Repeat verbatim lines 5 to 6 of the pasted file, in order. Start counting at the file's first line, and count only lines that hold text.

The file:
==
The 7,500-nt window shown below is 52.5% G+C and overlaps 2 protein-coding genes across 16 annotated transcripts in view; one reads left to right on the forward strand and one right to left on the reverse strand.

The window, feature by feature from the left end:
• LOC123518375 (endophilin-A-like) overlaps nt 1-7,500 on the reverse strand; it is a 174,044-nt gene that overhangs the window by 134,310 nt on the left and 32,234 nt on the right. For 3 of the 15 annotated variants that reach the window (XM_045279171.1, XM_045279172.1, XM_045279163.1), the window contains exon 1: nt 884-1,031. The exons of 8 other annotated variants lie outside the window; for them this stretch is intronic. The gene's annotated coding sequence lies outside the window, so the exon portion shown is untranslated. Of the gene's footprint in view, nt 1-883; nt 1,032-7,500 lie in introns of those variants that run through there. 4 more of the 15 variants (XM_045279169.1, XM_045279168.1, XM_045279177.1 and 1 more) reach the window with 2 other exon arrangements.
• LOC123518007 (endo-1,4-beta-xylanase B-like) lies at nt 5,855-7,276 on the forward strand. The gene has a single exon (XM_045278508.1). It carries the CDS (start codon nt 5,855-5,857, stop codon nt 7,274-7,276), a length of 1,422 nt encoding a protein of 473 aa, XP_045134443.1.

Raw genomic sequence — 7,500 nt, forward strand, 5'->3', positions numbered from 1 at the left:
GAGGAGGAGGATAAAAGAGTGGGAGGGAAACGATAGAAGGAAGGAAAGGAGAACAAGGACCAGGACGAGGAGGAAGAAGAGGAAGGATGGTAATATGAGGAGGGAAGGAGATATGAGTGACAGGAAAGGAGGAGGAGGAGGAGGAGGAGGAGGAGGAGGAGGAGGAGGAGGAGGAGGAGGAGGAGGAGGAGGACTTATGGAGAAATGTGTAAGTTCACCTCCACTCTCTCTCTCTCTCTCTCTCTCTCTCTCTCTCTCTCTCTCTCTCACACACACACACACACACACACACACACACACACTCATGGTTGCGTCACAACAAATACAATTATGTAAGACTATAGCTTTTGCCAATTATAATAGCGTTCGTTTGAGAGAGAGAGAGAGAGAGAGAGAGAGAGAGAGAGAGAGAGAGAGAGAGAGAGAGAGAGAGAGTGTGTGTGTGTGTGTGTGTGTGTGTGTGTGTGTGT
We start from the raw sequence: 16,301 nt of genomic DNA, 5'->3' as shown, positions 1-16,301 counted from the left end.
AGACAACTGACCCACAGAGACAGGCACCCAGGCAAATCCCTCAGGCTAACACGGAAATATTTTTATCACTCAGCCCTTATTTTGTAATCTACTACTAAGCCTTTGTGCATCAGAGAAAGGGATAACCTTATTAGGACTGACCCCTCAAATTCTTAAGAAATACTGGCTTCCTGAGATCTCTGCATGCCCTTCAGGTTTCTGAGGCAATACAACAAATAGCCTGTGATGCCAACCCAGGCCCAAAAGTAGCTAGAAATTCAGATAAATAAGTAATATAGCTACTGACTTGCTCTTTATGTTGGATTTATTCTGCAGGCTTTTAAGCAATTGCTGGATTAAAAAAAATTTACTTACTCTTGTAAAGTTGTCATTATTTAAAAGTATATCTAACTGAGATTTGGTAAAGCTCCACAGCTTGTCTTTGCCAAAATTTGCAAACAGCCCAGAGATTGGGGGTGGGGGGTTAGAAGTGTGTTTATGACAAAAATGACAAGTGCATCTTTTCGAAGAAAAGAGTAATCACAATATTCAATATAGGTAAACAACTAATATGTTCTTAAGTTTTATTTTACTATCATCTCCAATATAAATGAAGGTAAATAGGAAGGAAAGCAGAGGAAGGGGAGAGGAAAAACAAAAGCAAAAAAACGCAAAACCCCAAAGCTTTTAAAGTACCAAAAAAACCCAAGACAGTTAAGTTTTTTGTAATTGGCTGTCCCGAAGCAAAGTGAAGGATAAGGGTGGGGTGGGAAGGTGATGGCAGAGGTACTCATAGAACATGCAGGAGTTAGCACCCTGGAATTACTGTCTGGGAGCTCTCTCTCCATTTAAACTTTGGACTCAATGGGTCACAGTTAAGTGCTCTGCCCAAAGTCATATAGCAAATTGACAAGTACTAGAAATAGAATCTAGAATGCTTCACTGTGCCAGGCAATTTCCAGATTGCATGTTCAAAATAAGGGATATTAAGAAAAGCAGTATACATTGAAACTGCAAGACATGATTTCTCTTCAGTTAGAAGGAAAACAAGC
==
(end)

Raw genomic sequence — 7,500 nt, forward strand, 5'->3', positions numbered from 1 at the left:
GAGGAGGAGGATAAAAGAGTGGGAGGGAAACGATAGAAGGAAGGAAAGGAGAACAAGGACCAGGACGAGGAGGAAGAAGAGGAAGGATGGTAATATGAGGAGGGAAGGAGATATGAGTGACAGGAAAGGAGGAGGAGGAGGAGGAGGAGGAGGAGGAGGAGGAGGAGGAGGAGGAGGAGGAGGAGGAGGAGGACTTATGGAGAAATGTGTAAGTTCACCTCCACTCTCTCTCTCTCTCTCTCTCTCTCTCTCTCTCTCTCTCTCTCTCACACACACACACACACACACACACACACACACACTCATGGTTGCGTCACAACAAATACAATTATGTAAGACTATAGCTTTTGCCAATTATAATAGCGTTCGTTTGAGAGAGAGAGAGAGAGAGAGAGAGAGAGAGAGAGAGAGAGAGAGAGAGAGAGAGAGAGAGAGTGTGTGTGTGTGTGTGTGTGTGTGTGTGTGTGTGT